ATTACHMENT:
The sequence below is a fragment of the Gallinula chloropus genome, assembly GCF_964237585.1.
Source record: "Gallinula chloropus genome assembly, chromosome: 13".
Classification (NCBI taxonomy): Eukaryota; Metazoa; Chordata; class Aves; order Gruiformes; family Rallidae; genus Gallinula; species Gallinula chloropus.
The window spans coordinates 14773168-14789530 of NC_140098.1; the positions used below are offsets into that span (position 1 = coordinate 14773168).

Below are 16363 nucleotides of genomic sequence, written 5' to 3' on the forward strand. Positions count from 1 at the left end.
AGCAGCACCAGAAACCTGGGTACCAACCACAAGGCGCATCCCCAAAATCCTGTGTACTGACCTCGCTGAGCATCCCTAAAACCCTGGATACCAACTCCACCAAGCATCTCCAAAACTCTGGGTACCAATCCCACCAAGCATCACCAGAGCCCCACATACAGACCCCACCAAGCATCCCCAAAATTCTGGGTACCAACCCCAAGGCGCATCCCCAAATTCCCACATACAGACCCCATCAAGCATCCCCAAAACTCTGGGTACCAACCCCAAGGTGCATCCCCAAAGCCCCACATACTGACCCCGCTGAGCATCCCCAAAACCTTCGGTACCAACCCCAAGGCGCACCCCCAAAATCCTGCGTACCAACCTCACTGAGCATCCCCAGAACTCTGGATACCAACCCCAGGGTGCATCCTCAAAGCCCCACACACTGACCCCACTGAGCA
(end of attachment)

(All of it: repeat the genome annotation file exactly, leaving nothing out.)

The sequence below is a fragment of the Gallinula chloropus genome, assembly GCF_964237585.1.
Source record: "Gallinula chloropus genome assembly, chromosome: 13".
Classification (NCBI taxonomy): Eukaryota; Metazoa; Chordata; class Aves; order Gruiformes; family Rallidae; genus Gallinula; species Gallinula chloropus.
The window spans coordinates 14773168-14789530 of NC_140098.1; the positions used below are offsets into that span (position 1 = coordinate 14773168).

Below are 16363 nucleotides of genomic sequence, written 5' to 3' on the forward strand. Positions count from 1 at the left end.
AGCAGCACCAGAAACCTGGGTACCAACCACAAGGCGCATCCCCAAAATCCTGTGTACTGACCTCGCTGAGCATCCCTAAAACCCTGGATACCAACTCCACCAAGCATCTCCAAAACTCTGGGTACCAATCCCACCAAGCATCACCAGAGCCCCACATACAGACCCCACCAAGCATCCCCAAAATTCTGGGTACCAACCCCAAGGCGCATCCCCAAATTCCCACATACAGACCCCATCAAGCATCCCCAAAACTCTGGGTACCAACCCCAAGGTGCATCCCCAAAGCCCCACATACTGACCCCGCTGAGCATCCCCAAAACCTTCGGTACCAACCCCAAGGCGCACCCCCAAAATCCTGCGTACCAACCTCACTGAGCATCCCCAGAACTCTGGATACCAACCCCAGGGTGCATCCTCAAAGCCCCACACACTGACCCCACTGAGCA